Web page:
While working at a Scala company a few years ago, I documented a few pitfalls regarding Scala / Java interoperability. When I started looking into Kotlin I was curious to see if Kotlin had better interoperability as claimed or if it had the same issues than Scala.
Most of the issues mentioned below stems from badly defined Java code, but they are all issues I have actually experienced in the wild. Interoperability should work for those ill-defined cases too, not only for perfect Java code.
Note: my Scala knowledge may be outdated as I didn't develop with it for more than 4 years now. This blog post is based on articles I wrote for the company blog back then, while working with Scala 2.10 or less.
Challenge 1: Java methods with invariant parameters
Take a Java method with the following signature, with an invariant
List as parameter:
foo() method is not well defined: ideally the list should have been declared covariant by using the type
List<?> to allow passing lists of different generic types, while protecting them from unsafe modification.
For those unfamiliar with variance concepts, you can read about the
Basics of Java generics.
Still, in Java, you can call the method like this:
The argument expression is inferred to be of type
List<Object> by the Java compiler even though it's actually a
List<String>. This upcast is safe because the list, by being created inline, cannot be referenced later and even if
foo() modifies it unsafely there cannot be any consequences.
Can we write such a one-liner in Scala and Kotlin?
Part 1: Collections of objects
Let's first try to call the method above with a list of objects.
From Scala you'll want to call this method by writing something like this:
However the compiler will complain about a type mismatch, because the
we pass to
foo() is not assignable to its parameter type
In Scala you must help the compiler by using a type annotation to force the type expected
We can also inline it by using a type ascription:
Type ascription is described in more detail here,
but basically is an upcast validated at compile time (whereas
asInstanceOf performs a
downcast or an upcast at runtime).
From Kotlin you'll call this method by writing something like this:
This works without any issues! The Kotlin compiler is able to infer the correct type
without any help thanks to the fact that the read-only
kotlin.collections.List is covariant, which implies a
List<String> can be safely assigned to a
kotlin.collections.List is in fact simply a
read-only alias of
java.util.List, meaning no conversion is necessary.
Note however that if you try to pass a
foo() the compiler will complain
about a type mismatch.
MutableList, by being mutable, is declared invariant in Kotlin. The only way to pass it to
foo() would be to convert it to a read-only covariant
Part 2: Collections of primitive values
Now let's do the same exercise with a list of primitive values.
As in the above case, the following will not work because of type mismatch:
However, the solution described above will not work here:
This line doesn't compile because
Int is an
AnyVal (supertype of all Scala types that
represent primitive types and which cannot be
null) and not an
AnyRef (supertype of all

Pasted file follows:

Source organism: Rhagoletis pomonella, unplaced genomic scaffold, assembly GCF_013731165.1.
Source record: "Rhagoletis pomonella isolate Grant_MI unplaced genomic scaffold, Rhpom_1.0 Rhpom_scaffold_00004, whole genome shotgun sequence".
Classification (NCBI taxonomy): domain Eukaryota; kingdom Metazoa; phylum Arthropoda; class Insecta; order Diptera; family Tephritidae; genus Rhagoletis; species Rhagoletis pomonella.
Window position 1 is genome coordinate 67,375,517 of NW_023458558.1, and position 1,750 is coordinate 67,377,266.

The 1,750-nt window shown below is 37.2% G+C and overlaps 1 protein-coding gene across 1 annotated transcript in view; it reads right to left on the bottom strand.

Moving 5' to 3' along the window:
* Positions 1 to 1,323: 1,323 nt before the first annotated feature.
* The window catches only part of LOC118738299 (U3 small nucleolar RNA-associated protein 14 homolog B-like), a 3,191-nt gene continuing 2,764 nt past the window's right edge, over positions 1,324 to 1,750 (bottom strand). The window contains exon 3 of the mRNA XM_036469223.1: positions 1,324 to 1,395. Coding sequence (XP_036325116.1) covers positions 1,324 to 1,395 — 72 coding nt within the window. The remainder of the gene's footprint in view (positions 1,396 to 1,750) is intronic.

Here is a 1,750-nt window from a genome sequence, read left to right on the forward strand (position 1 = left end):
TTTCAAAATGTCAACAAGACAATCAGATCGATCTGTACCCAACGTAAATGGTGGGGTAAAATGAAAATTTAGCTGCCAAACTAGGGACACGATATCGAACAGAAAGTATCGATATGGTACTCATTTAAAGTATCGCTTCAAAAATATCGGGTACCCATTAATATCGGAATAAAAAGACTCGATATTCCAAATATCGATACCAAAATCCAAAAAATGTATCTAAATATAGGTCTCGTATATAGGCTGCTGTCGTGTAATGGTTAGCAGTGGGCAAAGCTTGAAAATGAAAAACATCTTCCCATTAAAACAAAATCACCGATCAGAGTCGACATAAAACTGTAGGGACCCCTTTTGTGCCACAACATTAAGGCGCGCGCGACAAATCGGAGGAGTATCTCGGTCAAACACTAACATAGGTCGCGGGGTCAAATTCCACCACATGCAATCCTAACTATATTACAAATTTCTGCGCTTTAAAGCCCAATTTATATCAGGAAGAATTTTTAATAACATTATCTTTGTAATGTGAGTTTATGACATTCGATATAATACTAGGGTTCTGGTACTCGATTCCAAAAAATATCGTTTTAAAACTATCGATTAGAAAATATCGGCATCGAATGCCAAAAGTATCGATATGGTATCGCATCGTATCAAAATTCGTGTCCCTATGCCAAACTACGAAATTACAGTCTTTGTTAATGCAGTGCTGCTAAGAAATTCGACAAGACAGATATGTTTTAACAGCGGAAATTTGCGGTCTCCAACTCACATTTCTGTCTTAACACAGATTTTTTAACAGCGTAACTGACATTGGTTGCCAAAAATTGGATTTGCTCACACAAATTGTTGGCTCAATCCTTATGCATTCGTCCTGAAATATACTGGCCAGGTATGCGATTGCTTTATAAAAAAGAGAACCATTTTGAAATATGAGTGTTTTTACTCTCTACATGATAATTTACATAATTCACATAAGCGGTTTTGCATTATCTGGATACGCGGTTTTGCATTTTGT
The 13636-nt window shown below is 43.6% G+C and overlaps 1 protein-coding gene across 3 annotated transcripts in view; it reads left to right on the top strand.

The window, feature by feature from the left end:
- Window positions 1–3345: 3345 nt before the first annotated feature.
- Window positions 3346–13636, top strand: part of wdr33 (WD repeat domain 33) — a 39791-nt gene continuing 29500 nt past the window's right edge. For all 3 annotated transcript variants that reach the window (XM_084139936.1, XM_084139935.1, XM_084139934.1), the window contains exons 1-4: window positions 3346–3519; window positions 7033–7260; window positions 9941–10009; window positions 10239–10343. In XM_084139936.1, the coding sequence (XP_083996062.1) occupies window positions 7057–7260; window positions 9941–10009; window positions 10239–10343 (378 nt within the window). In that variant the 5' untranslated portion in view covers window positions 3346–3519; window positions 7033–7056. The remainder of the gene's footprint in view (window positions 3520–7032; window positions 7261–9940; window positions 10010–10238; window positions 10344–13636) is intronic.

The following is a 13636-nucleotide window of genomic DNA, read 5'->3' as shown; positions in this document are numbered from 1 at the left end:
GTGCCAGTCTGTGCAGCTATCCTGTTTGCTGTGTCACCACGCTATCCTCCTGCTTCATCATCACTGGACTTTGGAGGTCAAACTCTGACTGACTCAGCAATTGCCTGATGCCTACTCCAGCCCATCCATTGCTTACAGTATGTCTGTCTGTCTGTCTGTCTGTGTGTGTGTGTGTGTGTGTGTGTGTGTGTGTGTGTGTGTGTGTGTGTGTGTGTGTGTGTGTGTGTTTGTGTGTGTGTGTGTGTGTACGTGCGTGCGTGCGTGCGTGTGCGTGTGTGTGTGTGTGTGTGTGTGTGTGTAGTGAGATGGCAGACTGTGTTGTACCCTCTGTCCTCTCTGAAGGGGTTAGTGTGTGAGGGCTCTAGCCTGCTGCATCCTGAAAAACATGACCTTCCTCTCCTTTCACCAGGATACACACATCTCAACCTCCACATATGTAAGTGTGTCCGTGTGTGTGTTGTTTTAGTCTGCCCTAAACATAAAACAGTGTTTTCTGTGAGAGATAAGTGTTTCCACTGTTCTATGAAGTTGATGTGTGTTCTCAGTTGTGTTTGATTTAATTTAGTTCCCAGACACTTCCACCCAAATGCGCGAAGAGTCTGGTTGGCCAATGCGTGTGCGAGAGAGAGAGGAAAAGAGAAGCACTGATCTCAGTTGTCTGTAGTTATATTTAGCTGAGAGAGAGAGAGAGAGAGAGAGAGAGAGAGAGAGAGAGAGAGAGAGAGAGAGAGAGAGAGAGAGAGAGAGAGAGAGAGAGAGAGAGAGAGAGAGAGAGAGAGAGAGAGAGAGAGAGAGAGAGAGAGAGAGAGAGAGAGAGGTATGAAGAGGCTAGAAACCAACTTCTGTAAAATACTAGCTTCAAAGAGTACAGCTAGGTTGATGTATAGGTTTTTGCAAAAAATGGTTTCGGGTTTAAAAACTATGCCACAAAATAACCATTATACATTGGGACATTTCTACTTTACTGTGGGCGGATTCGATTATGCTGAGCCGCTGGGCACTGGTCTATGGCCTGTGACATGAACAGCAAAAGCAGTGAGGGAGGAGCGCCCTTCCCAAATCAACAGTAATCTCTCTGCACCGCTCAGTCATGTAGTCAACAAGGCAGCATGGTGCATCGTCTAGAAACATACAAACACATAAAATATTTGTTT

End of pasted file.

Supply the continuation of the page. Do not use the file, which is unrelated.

Scala reference types and that can be
null). Not even forcing the type parameter to
(supertype of both
AnyRef) will work. We have to resort to either a runtime
Or explicitly wrap the numeric values into their Java boxed type and only then use type ascription:
Note that the runtime cast above works because an
Int value is automatically boxed at
runtime into a
java.lang.Integer which is a subclass of
What about a List with numeric types?
Again, Kotlin is able to figure it out nicely.
Kotlin wins hands down this 2-points challenge.
Scala forces you to explicitly upcast the argument because it considers a
java.util.List invariant (being it
mutable). Dealing with a collection of primitive types is much worse.
The way Scala handles primitive types is very
confusing: understanding how
AnyVal values map to either primitive types or boxed types is hard, given that the
mapping is different at compile-time and runtime… More on this in the last challenge.
Kotlin in contrast is as easy to use than Java.
It achieves this feat first by providing a read-only covariant alias to
Second, because its support for primitive types is more natural.
Why neither Scala nor Kotlin support safe upcasting for inline invariant expressions like the Java compiler?
For example, even Kotlin refuses to upcast a
I suppose the Java compiler supports that feature as a workaround for its own limitations. Scala and Kotlin both
support declaration-site variance
which removes the need for that kind of compiler tricks.
Kotlin 2 - Scala 0
Challenge 2: Subclassing a Java class with raw types
Suppose you have the following Java interface:
Foo interface has 2 parametric types,
constrained to be a subclass of
Now suppose you have the following interface which use
Foo but with a raw type, i.e.
omitting the parametric types:
The code above is legal in Java for backward compatibility reasons.
Bar interface in Scala will get you in trouble:
Scala doesn't allow raw types and forces you to declare the parametric types of
But what do we need to do to correctly override the
Foo was declared simply as
Foo<K, V> the solution would be easy:
However this solution doesn't work for
Foo<K, V extends K> because the same
K type is
referenced twice in the
Foo declaration and the Scala compiler is adamant that we need
to express that relationship in the type of the parameter
foo even though the Java code